Tuesday, April 23, 2013

Boston Marathon Bombing

Time's a funny thing… it can go so slowly and so quickly at the same time. On one hand it's hard to believe that it's already been over a week since the Boston Marathon bombing, but on the other hand so much as happened that it seems like much longer. I decided to make this post to document just what happened so that I can remember since this is being called the biggest terror attack since 9/11.

Last Monday I was working on my computer when "breaking news" interrupted normal TV just after 2 PM announcing that there had been two explosions near the finish line of the Boston Marathon. At this point it wasn't clear what had caused the explosions. Was it an accident or an intentional act of violence? About an hour later reports confirmed that the explosions were bombs.

Modern technology allows for remarkable things to be captured on film these days. It was interesting to watch the footage of the explosions to see things as they really happened and not have to try to imagine how bad things really were. It would've been so frightening to be there… one minute you're enjoying the marathon as a runner or spectator, and the next minute you're surrounded by utter chaos.

Here are some pictures of the explosions as they happened:
Here are pictures of the pandemonium that ensued after the explosions: I'm glad that help wasn't too far away and that police/ambulances were able to respond so quickly since the people closest the bombs were hurt very badly.
Viewer discretion is advised since some of these next pictures are quite graphic. Even though they are gruesome I think it's important to see them to get a sense of what happened to the victims since this is now part of our country's history. I love how these pictures shows people serving others. They didn't think twice, they just saw a need and did what they could to aid/comfort others… even perfect strangers.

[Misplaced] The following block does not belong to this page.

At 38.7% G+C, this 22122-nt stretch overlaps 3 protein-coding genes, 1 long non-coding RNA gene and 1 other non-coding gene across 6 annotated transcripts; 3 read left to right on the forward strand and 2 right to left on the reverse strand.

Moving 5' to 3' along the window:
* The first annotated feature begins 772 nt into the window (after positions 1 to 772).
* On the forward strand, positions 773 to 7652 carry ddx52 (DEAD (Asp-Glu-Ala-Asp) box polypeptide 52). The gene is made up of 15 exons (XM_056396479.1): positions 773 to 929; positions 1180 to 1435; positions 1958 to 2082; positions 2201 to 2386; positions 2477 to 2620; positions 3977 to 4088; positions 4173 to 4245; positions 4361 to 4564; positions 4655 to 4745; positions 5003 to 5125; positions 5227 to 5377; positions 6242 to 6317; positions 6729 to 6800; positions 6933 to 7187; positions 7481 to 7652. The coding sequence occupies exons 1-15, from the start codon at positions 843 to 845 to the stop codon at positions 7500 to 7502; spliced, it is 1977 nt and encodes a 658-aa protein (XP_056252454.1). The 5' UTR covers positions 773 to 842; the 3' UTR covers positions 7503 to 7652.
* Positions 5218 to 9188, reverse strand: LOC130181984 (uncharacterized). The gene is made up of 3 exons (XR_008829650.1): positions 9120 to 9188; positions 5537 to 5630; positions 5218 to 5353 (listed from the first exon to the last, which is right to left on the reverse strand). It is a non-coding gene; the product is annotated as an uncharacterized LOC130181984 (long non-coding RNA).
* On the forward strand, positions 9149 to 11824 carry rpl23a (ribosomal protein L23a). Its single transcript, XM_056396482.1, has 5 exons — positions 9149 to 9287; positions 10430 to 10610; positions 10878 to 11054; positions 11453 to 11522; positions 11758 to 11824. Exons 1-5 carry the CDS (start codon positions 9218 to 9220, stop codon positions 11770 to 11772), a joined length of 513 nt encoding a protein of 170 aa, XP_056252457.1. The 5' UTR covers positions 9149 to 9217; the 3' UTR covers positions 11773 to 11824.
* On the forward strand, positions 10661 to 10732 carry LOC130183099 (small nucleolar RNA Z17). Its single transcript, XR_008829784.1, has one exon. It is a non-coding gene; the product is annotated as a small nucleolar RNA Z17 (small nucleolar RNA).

I think tragedies like this really put life into perspective and help you realize what's truly important. I love how it renews your sense of patriotism. It's easy to get wrapped up in superficial things, so as awful as catastrophes like this are, I think they help you count your blessings and appreciate what you have.
The bombs (which were pressure cookers filled with metal shrapnel) were hidden inside backpacks and strategically placed near the marathon finish line. Just knowing that the pressure cookers were filled with BBs and ball bearings just shows that they were intended to cause as much harm as possible. Three people were killed in the bombing and more than 170 people were injured (many of the victims lost limbs).

Here are pictures of the victims; eight-year-old Martin Richard, 29-year-old Krystle Campbell and 23-year-old Lü Lingzi:
I think the two biggest questions on everyone's mind the night of the bombing were WHO was responsible and WHAT was their motivation behind the vicious attack. The police started investigating things right away. They even enlisted the help of the public and asked anyone who had pictures/videos to turn them in so that the police could scrutinize them to see if they held any the answers as to who was responsible for the attack. "Crowdsourcing" is the practice of enlisting the public's help to obtain needed information. (This is a new term I've learned in the past week.)

Modern technology is truly amazing. The police analyzed thousands of pictures/videos, and in just a day or two they zeroed in on these suspicious looking young men. After the pictures were televised the police tip lines were flooded with calls from people who thought they knew who the young men were.